New York Giants: jay cutler

CHICAGO -- Things started about as poorly as they could have started for the New York Giants against the Chicago Bears here at Soldier Field. Eli Manning threw interceptions on each of the Giants' first two possessions, raising his league-leading total to 14, and the second was run back for a touchdown by Bears cornerback Tim Jennings. That got the Bears out to an early 7-0 lead that could have been worse if Chicago had elected to kick an easy field goal after the first interception instead of going for it on fourth-and-2.

And yes, the Giants trail 24-14 at the half, the Bears get the ball back to start the second half and the strong likelihood is that the Giants leave here with an 0-6 record after becoming the first team in NFL history to allow 30 or more points in each of its first six games.


There have been some encouraging signs. For example, with fullback John Conner paving the way, Brandon Jacobs rushed for 53 yards and a touchdown on eight carries in the first quarter alone. The Giants' first-quarter total of 56 rushing yards nearly equaled the league-worst average of 56.8 they brought into the game. The Bears are banged up at defensive tackle and seemed to be daring the Giants to run the ball, and the Giants have been able to do it. The threat of a running game has also helped Manning and the passing game, as the touchdown pass to Rueben Randle that tied the game at 14-14 came on play-action.

The Giants also are 4-for-6 on third downs, which is significant since the were 16-for-61 on third down for a league-worst percentage of 26.2 through the first five games.

Jon Beason, who got the start at middle linebacker in his second game since coming over from Carolina in a trade, also showed a lot in the early going. He's the kind of physical, athletic presence the Giants' linebacking corps has lacked, and you can see why they wanted to work him in so quickly. He did get caught up on the first of Jay Cutler's touchdown passes to Brandon Marshall, following Alshon Jeffery and leaving Marshall open in the end zone, but that had a lot to do with a well-designed play by the Bears. Beason has looked good overall.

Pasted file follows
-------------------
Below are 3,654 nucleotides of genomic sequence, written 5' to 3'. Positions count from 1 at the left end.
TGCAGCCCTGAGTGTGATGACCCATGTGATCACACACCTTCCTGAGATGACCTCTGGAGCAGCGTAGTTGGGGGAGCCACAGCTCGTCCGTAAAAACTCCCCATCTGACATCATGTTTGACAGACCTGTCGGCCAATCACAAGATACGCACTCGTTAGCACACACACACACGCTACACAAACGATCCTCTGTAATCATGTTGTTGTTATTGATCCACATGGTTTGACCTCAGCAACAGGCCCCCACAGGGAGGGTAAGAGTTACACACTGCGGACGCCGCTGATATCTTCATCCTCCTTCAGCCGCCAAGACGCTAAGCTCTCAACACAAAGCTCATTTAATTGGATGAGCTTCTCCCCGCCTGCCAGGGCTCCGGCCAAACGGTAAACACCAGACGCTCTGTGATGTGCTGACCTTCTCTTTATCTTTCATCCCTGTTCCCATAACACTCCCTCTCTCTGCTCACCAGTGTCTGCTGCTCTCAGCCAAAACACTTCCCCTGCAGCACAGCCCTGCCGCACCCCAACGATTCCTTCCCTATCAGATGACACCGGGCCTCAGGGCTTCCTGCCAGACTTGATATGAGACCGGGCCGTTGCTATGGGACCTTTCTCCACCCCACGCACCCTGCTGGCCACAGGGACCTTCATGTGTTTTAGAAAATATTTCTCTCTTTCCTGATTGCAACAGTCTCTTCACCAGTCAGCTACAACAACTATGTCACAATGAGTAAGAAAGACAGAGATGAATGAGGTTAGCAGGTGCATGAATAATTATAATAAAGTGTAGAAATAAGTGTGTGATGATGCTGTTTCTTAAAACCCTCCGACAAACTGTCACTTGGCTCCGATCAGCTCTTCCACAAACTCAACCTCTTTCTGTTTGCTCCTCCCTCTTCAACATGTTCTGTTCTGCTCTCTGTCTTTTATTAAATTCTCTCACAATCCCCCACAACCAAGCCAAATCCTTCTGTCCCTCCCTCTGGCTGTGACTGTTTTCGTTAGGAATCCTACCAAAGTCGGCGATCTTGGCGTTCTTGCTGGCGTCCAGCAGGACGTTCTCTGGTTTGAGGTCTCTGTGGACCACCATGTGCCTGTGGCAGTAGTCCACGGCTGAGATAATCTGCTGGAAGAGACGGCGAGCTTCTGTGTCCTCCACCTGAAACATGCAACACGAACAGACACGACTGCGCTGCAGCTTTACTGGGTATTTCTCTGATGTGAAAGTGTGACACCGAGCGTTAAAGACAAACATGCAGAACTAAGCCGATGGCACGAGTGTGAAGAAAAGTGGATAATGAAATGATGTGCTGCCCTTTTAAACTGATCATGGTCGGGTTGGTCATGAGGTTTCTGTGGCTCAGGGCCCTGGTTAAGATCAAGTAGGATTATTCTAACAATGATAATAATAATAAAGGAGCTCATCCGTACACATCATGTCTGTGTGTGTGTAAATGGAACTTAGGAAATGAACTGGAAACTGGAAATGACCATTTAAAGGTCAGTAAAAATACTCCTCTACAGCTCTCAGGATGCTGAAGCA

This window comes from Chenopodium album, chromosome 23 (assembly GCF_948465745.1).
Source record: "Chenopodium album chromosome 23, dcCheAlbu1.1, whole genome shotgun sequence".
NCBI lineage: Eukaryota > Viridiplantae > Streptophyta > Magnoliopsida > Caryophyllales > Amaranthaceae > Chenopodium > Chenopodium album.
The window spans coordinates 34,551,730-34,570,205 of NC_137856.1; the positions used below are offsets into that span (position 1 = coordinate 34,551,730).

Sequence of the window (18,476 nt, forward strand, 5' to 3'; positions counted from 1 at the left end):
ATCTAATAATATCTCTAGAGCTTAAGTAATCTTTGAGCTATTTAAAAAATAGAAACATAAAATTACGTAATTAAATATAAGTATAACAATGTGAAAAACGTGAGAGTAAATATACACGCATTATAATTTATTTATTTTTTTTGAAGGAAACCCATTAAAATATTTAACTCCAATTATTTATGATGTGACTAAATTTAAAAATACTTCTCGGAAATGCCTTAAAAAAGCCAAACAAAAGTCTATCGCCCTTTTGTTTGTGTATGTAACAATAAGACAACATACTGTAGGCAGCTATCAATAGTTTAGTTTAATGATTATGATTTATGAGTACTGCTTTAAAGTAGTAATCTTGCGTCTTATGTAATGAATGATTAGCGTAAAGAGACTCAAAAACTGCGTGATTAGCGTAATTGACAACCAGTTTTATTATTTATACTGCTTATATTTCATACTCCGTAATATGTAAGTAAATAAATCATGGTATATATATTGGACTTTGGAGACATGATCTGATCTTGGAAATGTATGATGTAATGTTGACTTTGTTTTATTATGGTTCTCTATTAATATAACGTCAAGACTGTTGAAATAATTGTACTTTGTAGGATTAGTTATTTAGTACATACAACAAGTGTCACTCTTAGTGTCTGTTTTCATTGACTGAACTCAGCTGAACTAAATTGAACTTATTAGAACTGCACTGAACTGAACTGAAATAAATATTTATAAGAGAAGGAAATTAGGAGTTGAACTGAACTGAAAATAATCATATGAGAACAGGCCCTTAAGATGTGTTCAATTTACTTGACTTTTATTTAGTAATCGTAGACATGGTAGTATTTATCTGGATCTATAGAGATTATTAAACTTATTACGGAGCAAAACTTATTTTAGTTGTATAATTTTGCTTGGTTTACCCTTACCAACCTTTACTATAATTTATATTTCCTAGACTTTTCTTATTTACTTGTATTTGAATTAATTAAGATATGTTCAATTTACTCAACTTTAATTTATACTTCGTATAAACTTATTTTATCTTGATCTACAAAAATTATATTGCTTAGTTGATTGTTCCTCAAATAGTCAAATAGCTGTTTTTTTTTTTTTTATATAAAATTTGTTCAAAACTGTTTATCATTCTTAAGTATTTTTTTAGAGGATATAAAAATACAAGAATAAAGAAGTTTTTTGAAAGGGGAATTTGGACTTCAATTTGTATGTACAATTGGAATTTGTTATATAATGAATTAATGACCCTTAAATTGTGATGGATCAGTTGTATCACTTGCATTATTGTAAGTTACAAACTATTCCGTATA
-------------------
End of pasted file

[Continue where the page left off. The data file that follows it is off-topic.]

Still, the Giants trail by 10 on the road and have already turned the ball over twice. All is most definitely not well. As much as Manning seems to want to keep throwing to Randle, he appeared to be part of the problem on both of the interceptions. Hakeem Nicks still isn't separating from receivers. And of course, the dormant Giants pass rush is getting nowhere near Cutler. The Giants remain a very bad team with a ton of problems, but they have at least shown some signs of competence in the first half of this game.

W2W4: Giants at Bears

October, 10, 2013
CHICAGO -- The New York Giants are 0-5 for the first time since the replacement-player season of 1987 as they head into Thursday night's game against the Chicago Bears at Soldier Field. The only time the Giants have ever started 0-6 was 1976, when they went 0-9 before finishing 3-11. Here's a look at four things to watch tonight as the Giants try to avoid adding to that sorry bit of history.

Missed opportunity? The Bears are incredibly banged up at defensive tackle, where key players like Henry Melton, Nate Collins and Stephen Paea are either out for the year or have been missing time lately due to injury. This theoretically makes the Bears vulnerable to the run. But the Giants have the worst rushing offense in the NFL this year and are without starting running back David Wilson, who has a neck injury and won't play. It's theoretically possible that Brandon Jacobs and/or Da'Rel Scott could have a good game against that depleted Chicago front, but they've shown little this year that would lead anyone to expect it.